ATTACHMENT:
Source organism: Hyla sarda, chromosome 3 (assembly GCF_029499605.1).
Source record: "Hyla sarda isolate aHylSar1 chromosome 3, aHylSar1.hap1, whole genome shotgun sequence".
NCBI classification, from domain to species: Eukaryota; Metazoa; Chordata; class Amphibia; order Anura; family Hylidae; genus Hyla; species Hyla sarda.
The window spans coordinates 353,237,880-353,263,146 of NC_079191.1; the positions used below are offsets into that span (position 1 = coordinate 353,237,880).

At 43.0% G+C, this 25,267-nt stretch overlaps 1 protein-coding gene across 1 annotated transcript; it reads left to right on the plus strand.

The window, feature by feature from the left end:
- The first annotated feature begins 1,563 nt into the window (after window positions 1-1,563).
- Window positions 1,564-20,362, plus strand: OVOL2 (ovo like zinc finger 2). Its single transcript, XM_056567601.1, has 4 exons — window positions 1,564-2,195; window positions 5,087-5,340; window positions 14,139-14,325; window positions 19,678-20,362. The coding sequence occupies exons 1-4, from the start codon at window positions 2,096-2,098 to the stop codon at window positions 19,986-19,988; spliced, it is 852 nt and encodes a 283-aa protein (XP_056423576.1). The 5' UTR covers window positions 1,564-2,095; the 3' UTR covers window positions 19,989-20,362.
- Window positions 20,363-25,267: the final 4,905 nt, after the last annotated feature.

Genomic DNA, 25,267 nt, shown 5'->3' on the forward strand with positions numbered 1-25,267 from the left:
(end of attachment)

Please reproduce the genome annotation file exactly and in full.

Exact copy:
Source organism: Hyla sarda, chromosome 3 (assembly GCF_029499605.1).
Source record: "Hyla sarda isolate aHylSar1 chromosome 3, aHylSar1.hap1, whole genome shotgun sequence".
NCBI classification, from domain to species: Eukaryota; Metazoa; Chordata; class Amphibia; order Anura; family Hylidae; genus Hyla; species Hyla sarda.
The window spans coordinates 353,237,880-353,263,146 of NC_079191.1; the positions used below are offsets into that span (position 1 = coordinate 353,237,880).

At 43.0% G+C, this 25,267-nt stretch overlaps 1 protein-coding gene across 1 annotated transcript; it reads left to right on the plus strand.

The window, feature by feature from the left end:
- The first annotated feature begins 1,563 nt into the window (after window positions 1-1,563).
- Window positions 1,564-20,362, plus strand: OVOL2 (ovo like zinc finger 2). Its single transcript, XM_056567601.1, has 4 exons — window positions 1,564-2,195; window positions 5,087-5,340; window positions 14,139-14,325; window positions 19,678-20,362. The coding sequence occupies exons 1-4, from the start codon at window positions 2,096-2,098 to the stop codon at window positions 19,986-19,988; spliced, it is 852 nt and encodes a 283-aa protein (XP_056423576.1). The 5' UTR covers window positions 1,564-2,095; the 3' UTR covers window positions 19,989-20,362.
- Window positions 20,363-25,267: the final 4,905 nt, after the last annotated feature.

Genomic DNA, 25,267 nt, shown 5'->3' on the forward strand with positions numbered 1-25,267 from the left: